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McMaster University

Collaborative for Health and Aging

Older Adult and Caregiver Partners

The McMaster Collaborative for Health and Aging recognizes that getting to know our older adult and caregiver partners is paramount to optimizing our approaches and ensuring positive engagement experiences. As researchers, trainees, and staff we want to learn about the unique aging lens older adults and caregivers bring to the Collaborative.

The Collaborative engages with older adults as patient, caregiver, and public research partners in all activities of the Collaborative to ensure that the needs, perspectives, and aspirations of older adults are reflected in our work.

Our philosophy of collaboration

When we come together, we strive to…

  • Recognize that everyone is doing their best and is an asset to the conversation
  • Be open, respectful and nonjudgmental towards all participants
  • Employ active, empathetic listening skills
  • Express curiosity with respect and humility
  • Speak from own experience (use ‘I’ statements)
  • Participate actively and engage in dialogue to seek understanding
  • Maintain confidentiality and a respectful stance toward all participants
  • Listen to other points of view and try to understand other interests
  • Remain flexible and open-minded

This statement was adapted from guidelines used by Dr. Arig al Shaibah, Associate Vice-President, Equity and Inclusion, McMaster University

Meet our Older Adult and Caregiver Members 

Tina Falbo
Tina Falbo

Tina Falbo is a McMaster Humanities Alumni and retired teacher from the Hamilton Wentworth School Board. Tina was a full-time caregiver to both of her elderly parents for several years until their recent passing. She has an interest in healthy aging as well as a genuine desire to make a difference and improve the lives of older adults. Tina is interested in sharing her experiences and learning from a formidable team of world-class experts. 

Michael Kirk
Michael Kirk

Michael Kirk retired from the Ontario Public service after 28 years of service and pursued a second ten-year career in teaching at a private college. He is a passionate believer in both lifelong learning and exploring new horizons. Over the last 18 years, he has sought out volunteer opportunities in the not-for-profit sector as well as contributing his time as a patient educator and advocate in healthcare programs at Sheridan College and McMaster. As an older adult who is both a caregiver and someone with chronic illness, he is committed to sharing his lived experience as a way of giving back to the community.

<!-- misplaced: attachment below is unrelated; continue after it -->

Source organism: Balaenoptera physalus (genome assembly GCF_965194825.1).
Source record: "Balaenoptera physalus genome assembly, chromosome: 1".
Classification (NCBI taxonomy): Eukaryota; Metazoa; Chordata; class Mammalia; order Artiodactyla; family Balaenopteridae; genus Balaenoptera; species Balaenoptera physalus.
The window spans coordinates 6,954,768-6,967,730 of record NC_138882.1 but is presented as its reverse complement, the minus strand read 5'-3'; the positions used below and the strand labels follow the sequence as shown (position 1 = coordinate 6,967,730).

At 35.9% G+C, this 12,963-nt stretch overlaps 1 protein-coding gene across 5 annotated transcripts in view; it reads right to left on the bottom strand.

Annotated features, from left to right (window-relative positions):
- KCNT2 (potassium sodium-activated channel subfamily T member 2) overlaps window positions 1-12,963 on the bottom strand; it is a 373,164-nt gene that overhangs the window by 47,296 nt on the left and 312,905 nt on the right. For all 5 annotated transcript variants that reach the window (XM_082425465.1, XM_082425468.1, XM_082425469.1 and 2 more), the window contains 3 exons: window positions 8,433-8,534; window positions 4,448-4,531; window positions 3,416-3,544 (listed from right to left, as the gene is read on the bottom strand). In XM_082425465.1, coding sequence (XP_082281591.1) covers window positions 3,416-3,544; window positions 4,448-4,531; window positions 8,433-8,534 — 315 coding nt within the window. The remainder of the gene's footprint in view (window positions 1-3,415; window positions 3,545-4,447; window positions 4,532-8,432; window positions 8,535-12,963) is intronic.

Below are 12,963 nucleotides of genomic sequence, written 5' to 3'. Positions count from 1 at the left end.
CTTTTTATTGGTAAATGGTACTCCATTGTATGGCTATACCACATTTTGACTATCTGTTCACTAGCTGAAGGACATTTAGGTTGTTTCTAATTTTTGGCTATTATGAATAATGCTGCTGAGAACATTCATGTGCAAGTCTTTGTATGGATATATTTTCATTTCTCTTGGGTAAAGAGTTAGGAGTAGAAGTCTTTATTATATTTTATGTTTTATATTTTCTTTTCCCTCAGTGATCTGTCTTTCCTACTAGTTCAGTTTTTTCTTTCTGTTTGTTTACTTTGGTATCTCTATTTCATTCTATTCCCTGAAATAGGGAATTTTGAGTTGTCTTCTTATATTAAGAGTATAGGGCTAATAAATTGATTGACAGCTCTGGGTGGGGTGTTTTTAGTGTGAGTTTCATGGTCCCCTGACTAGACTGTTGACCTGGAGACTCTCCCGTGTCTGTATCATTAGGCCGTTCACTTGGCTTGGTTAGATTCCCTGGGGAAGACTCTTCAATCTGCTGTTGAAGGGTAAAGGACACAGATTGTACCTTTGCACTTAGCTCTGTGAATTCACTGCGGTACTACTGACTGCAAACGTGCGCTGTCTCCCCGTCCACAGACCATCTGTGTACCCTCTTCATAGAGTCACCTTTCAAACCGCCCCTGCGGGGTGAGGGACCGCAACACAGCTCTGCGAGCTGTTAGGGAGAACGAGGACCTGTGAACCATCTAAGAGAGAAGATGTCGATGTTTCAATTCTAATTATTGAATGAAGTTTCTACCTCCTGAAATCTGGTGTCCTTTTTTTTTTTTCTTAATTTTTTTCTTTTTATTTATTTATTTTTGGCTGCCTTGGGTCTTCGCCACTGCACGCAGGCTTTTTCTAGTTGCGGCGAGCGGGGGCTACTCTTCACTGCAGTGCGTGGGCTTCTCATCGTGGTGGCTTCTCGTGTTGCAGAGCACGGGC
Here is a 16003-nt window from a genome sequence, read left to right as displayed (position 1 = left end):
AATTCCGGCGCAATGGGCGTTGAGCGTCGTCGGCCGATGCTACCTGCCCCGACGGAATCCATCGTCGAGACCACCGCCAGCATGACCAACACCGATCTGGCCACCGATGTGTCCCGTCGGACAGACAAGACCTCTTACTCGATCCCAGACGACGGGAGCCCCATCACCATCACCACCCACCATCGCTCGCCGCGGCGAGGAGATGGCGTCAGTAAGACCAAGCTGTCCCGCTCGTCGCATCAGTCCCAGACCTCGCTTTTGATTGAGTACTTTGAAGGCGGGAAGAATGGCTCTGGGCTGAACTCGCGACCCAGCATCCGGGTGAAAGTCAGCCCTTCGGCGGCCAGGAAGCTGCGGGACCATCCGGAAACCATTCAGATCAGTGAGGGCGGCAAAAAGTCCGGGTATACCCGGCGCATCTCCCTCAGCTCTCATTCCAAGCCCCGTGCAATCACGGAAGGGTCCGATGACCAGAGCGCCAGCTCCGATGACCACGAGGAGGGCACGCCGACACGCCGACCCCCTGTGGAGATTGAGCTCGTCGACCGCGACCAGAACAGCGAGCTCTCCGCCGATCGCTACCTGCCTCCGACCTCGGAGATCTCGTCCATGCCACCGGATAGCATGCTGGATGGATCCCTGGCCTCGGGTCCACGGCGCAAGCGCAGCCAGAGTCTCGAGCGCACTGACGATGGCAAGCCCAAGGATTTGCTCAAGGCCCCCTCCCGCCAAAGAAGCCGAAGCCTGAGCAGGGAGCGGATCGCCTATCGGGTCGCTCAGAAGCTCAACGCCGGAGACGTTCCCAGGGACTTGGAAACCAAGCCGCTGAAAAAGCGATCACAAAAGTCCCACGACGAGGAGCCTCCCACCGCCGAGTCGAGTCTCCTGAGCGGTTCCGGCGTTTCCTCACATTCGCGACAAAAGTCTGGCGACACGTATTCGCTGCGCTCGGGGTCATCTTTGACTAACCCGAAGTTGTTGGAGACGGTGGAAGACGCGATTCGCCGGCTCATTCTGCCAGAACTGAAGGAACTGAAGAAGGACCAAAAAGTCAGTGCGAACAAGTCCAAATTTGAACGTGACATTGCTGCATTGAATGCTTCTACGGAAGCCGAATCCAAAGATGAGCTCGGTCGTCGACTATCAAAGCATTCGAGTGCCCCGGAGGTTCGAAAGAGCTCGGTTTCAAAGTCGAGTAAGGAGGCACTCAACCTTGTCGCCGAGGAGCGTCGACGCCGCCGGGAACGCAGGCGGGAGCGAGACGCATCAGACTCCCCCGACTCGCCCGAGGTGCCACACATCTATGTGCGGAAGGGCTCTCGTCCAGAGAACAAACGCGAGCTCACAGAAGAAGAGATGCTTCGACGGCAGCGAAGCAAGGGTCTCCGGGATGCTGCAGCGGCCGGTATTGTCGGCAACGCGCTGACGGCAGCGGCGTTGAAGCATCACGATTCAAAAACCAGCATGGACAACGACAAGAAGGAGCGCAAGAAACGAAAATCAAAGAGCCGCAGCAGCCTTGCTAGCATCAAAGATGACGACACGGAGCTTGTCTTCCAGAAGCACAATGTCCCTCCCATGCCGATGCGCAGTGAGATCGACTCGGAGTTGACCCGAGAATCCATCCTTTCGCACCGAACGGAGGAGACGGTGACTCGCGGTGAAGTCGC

Joyce Luyckx
Joyce Luyckx

Joyce Luyckx enjoyed a career as a senior executive in finance and held several management roles in both for-profit and not-for-profit sectors. Joyce is a co-caregiver of her elderly parents and recently assumed the role of care partner to her spouse. Prior to the COVID-19 pandemic, she was an active volunteer at Maple Villa Long Term Care Centre in Burlington, ON. Joyce is a firm believer in continuous learning, and she is interested in improving the lives of older adults as well as understanding how research can positively shape and address the growing needs of the aging population. 

Mark McNeil
Mark McNeil

Mark McNeil has dealt firsthand with Juvenile Rheumatoid Arthritis for 55 of his 60+ years, and currently still lives in his own home. He graduated from the University of Western Ontario and has worked in the federal government public service sector for over 30 years. Mark has served on the Advisory Committee for Persons with Disabilities (ACPD) at Hamilton City Hall. He eagerly joined the Collaborative which has provided him with the opportunity to add another voice in promoting research and public policy that reflects input from many and contributes to healthy aging in an increasingly older population.

Kim Nolan
Kim Nolan

Kim Nolan has lived with secondary progressive Multiple Sclerosis for over 32 years. As a mature student, she graduated in 2004 from McMaster University with combined degrees in social work, gerontology and religious studies. In 2009, Kim attained her master’s degree in social work with a focus on aging successfully with a disability. Post-graduation, Kim volunteered extensively with the City of Hamilton’s disability advisory committee and has been a member of the boards of DARTS Transit and the Social Planning and Research Council of Hamilton. Kim also volunteered at Macassa Lodge and with the Bob Kemp Hospice. Kim is hopeful that her educational background and life experience will be of value to the Collaborative as it develops and conducts its patient-engaged research on aging and health.

Penelope Petrie
Penelope Petrie

Penelope Petrie is a retired teacher and a lifelong learner. Penelope is a volunteer with several organizations in Hamilton and McMaster University that focus on issues impacting older adults. She joined the Collaborative because it offers several opportunities to learn about aging research, influence health policy, and promote healthy aging. Penelope’s goal is to ensure best practices are being implemented in communities in need. 

Donna Weldon
Donna Weldon

Volunteer work has always been important to Donna Weldon and engaged in several roles and activities (pre-pandemic). As much as she enjoys that work, as a retired health professional, Donna missed the opportunity to learn new things and exchange ideas with colleagues about research. The Collaborative offers her this opportunity as well as the chance to apply her knowledge, skills, and experiences to influence policy impacting older adults.